By Pete Coburn

March 9th

We spent the majority of the day traveling through the plains, near the foothills of the Himalayas. We left Corbett National Forest far behind for another adrenaline pumping, white-knuckled adventure on the Indian highway system, lurching through chaotic and crowded streets with the type of reassuring dexterity and confidence found only among Indian bus drivers.

Even on the road, it was obvious just how little the earth has given up to human development in this part of the world. We passed a few smaller towns and several farms, evidence of the daily struggle to eek out a living from an unforgiving earth. This is what I find fascinating about India. At home in DC, man has triumphed over nature, and all that is left of the beautiful natural world is a few public parks. It’s different in India. Here we get to experience the world as it was meant to be seen.

As we approached Rishikesh, we got our first view of the mountainous , fast flowing Ganges, at the spot where it emerges from the mountains. The Ganges was breathtaking, and not at all like the stereotypical vat of human excrement, factory pollution, corpses, and trash that is portrayed so unsympathetically by Google Images. This Ganges was much higher up, as we were quite close to its source. Logically, it’s headwaters were in better shape. The glacial waters had a beautiful blue green hue, serving as a reminder that even in the city, nature wasn’t far off.

We were by now quite far from Corbett, but even so, we passed a small Tiger reserve, and heard tell of a man-eating tiger with ten victims from Mr. Cola. Even the change of scenery to the city didn’t separate us from the mystique of tigers, which says something about the relationship between man and Mother Nature in India. Even in the bustling cities, the natural world still has a detectable influence on the daily lives of the people.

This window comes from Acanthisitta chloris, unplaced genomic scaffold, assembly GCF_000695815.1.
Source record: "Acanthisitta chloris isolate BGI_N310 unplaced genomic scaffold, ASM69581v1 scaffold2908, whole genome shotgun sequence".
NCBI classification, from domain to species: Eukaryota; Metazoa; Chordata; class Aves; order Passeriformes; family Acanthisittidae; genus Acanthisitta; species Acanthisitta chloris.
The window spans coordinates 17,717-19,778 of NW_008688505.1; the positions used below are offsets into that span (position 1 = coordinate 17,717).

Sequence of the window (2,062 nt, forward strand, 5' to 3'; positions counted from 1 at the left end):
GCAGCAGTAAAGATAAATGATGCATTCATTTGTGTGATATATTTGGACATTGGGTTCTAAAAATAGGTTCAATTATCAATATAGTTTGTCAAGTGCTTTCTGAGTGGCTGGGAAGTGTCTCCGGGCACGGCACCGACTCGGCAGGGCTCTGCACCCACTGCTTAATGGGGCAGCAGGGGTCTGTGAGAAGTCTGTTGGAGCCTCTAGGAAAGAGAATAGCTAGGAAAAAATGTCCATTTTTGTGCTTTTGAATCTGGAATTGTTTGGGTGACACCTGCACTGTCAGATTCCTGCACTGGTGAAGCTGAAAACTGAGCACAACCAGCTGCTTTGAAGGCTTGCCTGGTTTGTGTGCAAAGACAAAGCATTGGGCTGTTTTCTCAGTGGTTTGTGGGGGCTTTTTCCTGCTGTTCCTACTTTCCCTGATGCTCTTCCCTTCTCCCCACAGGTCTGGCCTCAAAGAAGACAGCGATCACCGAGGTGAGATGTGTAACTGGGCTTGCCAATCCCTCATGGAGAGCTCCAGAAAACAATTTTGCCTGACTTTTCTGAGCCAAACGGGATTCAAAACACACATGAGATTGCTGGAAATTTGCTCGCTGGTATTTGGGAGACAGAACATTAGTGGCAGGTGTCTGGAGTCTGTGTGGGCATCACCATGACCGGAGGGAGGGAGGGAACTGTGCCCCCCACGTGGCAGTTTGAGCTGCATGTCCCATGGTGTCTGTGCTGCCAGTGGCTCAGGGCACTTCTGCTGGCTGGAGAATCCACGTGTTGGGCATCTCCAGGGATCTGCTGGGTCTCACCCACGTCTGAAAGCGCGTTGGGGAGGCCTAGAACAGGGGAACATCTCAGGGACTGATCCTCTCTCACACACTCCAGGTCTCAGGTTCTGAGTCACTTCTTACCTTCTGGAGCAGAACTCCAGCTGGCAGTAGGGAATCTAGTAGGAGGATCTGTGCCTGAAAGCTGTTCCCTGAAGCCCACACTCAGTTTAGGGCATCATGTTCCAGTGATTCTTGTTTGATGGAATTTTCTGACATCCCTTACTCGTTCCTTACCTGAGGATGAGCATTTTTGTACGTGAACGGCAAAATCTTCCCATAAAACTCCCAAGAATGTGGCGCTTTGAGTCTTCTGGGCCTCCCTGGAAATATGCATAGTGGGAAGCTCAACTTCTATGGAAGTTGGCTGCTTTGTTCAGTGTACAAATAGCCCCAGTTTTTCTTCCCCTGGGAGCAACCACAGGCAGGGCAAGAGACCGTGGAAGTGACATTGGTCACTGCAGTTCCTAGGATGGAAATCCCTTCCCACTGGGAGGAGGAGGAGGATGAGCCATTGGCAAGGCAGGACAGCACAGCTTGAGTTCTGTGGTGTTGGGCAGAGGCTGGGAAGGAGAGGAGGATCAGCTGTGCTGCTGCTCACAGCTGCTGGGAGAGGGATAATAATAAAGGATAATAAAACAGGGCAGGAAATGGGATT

I believe this is a vital concept to understand when dealing with India. The symbiotic relationship between man and nature characterizes so much of our discussions and experiences on this trip. We forget in America that we are not yet the masters of this world, that there was something here before us. Something wild and untamed. In india, it’s impossible to forget, because the wild is all around you.

I think a lot of Americans take for granted the orderly, convenient, and developed landscape of our country. Nothing is challenging about moving around in America, and we are drowned with amenities. This is not the way people were meant to live, and I think we are losing touch with the idyllic, unspoiled places in the world.

3 responses to “Unspoiled Places”

  1. Dave's Mom Avatar
    Dave’s Mom

    Pete – I love the way you write! Some of your descriptions had me laughing out loud…especially your take on the Indian highway “system” and the magical bus drivers. I don’t necessarily agree with you about nothing being challenging about getting around in the U.S. It’s a different kind of challenging, especially for this grandma!
    Seriously though, your storytelling is delightful. So many contrasts in this great big beautiful world. Do you think India’s modernization and progress is the right way for them to go? Or should they just leave it alone?

  2. Julie Coburn Avatar
    Julie Coburn

    Hi Pete! We are so happy to hear from you through your essay. I would have known it was you even if your name wasn’t on it, and loved reading your observations. Hoping to find you for a quick hug at Dulles on Sunday. Enjoy your last few days soaking up the wonder and beauty of India! xo Mom

  3. jbyersccs Avatar

    Mr. Cola always tells the ten-victim-man-eating-tiger-story when he want you to hurry back to the bus from a break. Just kidding! I have never heard that story before. Nicely written. I love your opening about the Indian “highway” system, but even more your seeing the civilization/natural world tension that is so alive in India. We are drowning in amenities, but would we give them up?

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